|Second Cantaloupe Flower|
I am not even sure if the plants should be flowering this early, because they are still baby plants, themselves! But, yay! I've cantaloupe flowers!
Today was a hot day, so I watered the back garden in the morning. My utilities bill came in the mail, today, and it includes charges for water, as well as electricity, sewer service, and solid waste collection. It is for April and May usages and it came to just below $300, which is what I budget for the utilities bill! I haven't checked the break down, how much for water, how much for electricity, etc., and our summer water rates haven't gone into effect, yet. I know I'll get a much bigger bill, next time! But, that is the price of trying to grow a lush garden in an arid place!
|Buddleia Flower Spike|
In the afternoon, I chatted with cousin P, did some (very little) housekeeping, and read. Later, I watched news and knitted. I had started another hat, yesterday, and today, I finished it:
|Red Knitted Hat (sorry, it's a bit blurry)|
In the evening, I attended this month's rosary prayer gathering, online. It was nice to see everyone and, after the prayers were said, we stayed online and chatted a bit. Later, I called friend R and chatted with her.
Today, I am grateful for:
- Flowers on plants in my garden
- Water for the garden
- Being able to attend the monthly prayer gathering online
- Phone calls with family and friends
- Chatting with my daughter
Today's joyful activities included attending the monthly prayer gathering and chatting with family and friends.
How was your Tuesday? What are your plans for Wednesday?
We have a prayer gathering online this morning. It was incredibly hot last night so I didn't sleep too well. Plans to do some decluttering today. My daughter's birthday. Cannot believe she's 38!ReplyDelete
I hope your prayer gathering went well, Angela. Happy birthday to Liz! Have fun with the decluttering! So far, I've pulled out two items from the donations pile! A book and a baggy T-shirt! The book will go back to the pile after I finish reading it. The T-shirt will be kept, I think!Delete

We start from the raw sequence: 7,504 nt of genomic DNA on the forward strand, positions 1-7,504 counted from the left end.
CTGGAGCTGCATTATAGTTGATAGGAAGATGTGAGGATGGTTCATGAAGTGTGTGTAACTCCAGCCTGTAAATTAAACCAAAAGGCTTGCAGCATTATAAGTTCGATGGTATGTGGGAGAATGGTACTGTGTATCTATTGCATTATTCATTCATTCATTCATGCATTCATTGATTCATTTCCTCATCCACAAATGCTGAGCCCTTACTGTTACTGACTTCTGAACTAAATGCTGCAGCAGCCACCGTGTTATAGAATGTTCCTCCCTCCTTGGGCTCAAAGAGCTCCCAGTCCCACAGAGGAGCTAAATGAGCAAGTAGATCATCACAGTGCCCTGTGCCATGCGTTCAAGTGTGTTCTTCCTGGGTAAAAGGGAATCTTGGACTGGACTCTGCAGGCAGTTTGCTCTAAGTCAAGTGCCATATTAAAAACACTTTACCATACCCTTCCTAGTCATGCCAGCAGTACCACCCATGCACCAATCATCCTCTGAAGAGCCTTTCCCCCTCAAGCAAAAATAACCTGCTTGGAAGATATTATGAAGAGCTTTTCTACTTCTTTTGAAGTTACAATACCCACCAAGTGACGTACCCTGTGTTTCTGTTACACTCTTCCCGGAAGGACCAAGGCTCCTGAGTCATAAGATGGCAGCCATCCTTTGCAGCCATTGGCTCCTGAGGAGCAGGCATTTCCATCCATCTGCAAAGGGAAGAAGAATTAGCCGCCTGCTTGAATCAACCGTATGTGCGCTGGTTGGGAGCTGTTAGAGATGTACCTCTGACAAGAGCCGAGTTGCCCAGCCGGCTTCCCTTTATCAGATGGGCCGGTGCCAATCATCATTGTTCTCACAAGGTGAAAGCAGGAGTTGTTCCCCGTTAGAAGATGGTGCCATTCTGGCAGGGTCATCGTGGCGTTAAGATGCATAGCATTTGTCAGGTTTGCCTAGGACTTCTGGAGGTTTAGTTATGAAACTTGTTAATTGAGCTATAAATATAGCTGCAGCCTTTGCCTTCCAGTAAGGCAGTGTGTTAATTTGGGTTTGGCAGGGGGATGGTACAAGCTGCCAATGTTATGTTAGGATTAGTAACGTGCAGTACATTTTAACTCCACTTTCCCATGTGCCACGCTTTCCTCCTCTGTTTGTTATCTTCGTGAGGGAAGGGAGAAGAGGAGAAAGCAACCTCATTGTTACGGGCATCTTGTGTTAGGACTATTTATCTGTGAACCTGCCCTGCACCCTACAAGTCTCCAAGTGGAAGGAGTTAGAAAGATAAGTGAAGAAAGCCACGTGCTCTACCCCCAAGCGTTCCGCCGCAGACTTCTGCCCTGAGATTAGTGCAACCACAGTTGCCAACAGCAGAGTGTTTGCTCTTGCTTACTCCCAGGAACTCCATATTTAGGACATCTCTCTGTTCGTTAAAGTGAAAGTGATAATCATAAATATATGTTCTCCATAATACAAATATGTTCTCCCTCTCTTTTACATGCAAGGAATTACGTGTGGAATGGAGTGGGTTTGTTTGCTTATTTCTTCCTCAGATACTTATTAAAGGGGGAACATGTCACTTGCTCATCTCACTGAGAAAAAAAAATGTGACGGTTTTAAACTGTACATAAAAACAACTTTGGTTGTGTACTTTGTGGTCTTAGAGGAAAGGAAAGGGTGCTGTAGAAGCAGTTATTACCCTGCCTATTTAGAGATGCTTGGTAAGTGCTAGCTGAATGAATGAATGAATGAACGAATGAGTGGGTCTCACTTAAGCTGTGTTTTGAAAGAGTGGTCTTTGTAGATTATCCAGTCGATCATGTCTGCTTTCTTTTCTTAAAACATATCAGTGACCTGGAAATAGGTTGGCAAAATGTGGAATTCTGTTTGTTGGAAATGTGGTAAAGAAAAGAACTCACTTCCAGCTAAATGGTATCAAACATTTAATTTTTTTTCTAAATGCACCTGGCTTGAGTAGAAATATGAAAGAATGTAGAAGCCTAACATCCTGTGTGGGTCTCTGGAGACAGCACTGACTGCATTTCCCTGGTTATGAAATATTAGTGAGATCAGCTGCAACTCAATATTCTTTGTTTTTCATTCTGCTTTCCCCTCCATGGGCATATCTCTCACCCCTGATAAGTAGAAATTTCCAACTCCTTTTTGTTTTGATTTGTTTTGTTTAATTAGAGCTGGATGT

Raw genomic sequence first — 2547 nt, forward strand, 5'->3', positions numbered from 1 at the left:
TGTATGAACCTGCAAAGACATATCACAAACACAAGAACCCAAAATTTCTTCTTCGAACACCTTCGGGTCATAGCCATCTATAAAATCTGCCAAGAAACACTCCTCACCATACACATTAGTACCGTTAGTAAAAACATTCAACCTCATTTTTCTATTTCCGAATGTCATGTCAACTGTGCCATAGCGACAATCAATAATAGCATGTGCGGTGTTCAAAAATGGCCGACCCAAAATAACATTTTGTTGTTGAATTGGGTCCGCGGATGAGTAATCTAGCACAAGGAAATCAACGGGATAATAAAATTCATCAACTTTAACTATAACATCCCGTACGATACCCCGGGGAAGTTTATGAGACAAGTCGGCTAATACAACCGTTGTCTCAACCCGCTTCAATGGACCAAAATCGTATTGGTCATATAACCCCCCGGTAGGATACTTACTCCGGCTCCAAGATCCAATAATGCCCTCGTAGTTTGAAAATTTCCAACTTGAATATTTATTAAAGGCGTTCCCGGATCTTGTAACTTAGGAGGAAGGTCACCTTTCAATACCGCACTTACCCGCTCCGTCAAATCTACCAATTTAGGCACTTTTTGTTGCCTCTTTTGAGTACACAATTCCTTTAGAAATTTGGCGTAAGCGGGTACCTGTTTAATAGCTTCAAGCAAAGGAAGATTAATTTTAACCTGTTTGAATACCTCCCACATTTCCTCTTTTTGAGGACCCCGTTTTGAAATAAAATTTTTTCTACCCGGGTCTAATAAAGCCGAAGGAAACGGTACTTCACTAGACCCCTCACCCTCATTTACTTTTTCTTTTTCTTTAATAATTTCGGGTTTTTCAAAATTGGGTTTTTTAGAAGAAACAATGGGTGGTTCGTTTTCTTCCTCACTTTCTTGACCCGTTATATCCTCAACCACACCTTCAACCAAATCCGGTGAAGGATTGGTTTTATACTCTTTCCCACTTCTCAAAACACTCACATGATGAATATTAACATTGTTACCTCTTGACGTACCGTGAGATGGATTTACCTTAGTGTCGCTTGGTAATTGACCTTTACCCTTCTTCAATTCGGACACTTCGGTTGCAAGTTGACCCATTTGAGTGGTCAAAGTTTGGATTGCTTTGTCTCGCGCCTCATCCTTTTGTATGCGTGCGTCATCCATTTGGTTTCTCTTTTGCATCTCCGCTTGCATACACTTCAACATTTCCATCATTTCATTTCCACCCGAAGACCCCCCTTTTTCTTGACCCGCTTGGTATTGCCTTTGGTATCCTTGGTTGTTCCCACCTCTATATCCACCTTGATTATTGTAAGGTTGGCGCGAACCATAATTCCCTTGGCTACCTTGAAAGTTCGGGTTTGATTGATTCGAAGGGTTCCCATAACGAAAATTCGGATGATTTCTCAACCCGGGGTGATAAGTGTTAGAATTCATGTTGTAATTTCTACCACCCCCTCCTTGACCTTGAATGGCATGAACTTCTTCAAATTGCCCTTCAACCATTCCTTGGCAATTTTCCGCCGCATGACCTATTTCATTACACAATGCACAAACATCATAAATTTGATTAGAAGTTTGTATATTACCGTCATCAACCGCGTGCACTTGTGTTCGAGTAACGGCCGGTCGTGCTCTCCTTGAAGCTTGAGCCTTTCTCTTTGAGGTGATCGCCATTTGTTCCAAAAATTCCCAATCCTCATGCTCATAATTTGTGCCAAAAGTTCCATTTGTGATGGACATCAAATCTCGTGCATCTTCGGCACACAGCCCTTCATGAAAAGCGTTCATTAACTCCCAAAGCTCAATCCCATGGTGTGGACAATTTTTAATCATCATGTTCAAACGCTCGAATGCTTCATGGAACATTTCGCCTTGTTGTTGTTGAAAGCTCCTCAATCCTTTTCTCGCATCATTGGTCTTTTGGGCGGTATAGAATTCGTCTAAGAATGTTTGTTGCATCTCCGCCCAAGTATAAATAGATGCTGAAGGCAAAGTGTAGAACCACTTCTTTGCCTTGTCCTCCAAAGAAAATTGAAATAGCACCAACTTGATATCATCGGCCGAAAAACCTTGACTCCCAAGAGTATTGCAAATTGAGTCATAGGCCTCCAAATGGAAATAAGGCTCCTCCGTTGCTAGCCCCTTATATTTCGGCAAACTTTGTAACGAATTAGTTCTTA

Beautiful flowers,I love the color of the hat!ReplyDelete
Thank you, Natalia. The hat is a bright red! I bought the yarn to make hats for the American Heart Association's red hats for newborns campaign, but, they stopped that, so I thought I'll use the yarn for these hats, instead. :)Delete
How do you tell the male from the female flowers on the cantaloupe?ReplyDelete
The male flower is on a longer slender stem. The female flower is on a much shorter stem and has a little swelling at the base of the flower which will become a cantaloupe if pollinated. :)Delete
Good to know.Delete
I like the fact that you have trained your daughter so well that she has a yarn stash in your home 😂ReplyDelete
According to Google, Cantaloupe vines normally take 90 days to grow from seed to ripe fruit. I'm keeping my fingers crossed that you get some female flowers.
Ha, ha, she not only has a yarn stash over here, she also has a fabric stash and, if I am not mistaken, an embroidery thread stash! She couldn't take everything up with her, so, she left most of it down here, along with her sewing machine, which I am now using because my own sewing machine broke!Delete
Yes; the risk factor with my cantaloupe is because I didn't plant "proper" seeds from a packet of seeds from cantaloupe grown for the purpose! I am growing the seeds from a cantaloupe I bought from a store, which might or might not have been a hybrid, in which case, the chances of it growing a viable plant that produces any type of fruit is 50-50 at best! But, I don't mind - I'm having fun just growing this plant! It's sort of an experiment! If nothing else, it's another green plant in my garden! :)
It is so nice to see your cantaloupe seedling flowering. I enjoy watching along and seeing it flourish.ReplyDelete
I transplanted a small azalea bush yesterday. I planted it too close to some other bushes and wanted to move it while it was still young. To make a spot for it I dug up 2 hydrangeas that never bloomed. I don't like to throw away living plants so I potted the hydrangeas up including some of my leaf compost that I make with our fall leaves. Maybe the compost will help them bloom.
I enjoy dividing the plants I have and watching them fill in over the years.
Every year I try to do that in April and by the end of May I try to do any transplanting that needs to be done so the plants have a good chance of survival.
I still need to move 2 miniature azaleas that are now underneath 2 much larger azaleas. Bad planing on my part. lol
I only have a few day left before my self-imposed cut off so I better get working.
Thank you, Debra. I'm having fun growing this plant! The seedlings I transplanted haven't done anything! Some of them died and the rest are alive, but, haven't grown at all! :DDelete
Sounds like you've been busy in your garden! I haven't had any luck with either azaleas or hydrangeas! I probably didn't water them enough! I hope your hydrangeas thrive with the leaf compost and flower for you. :)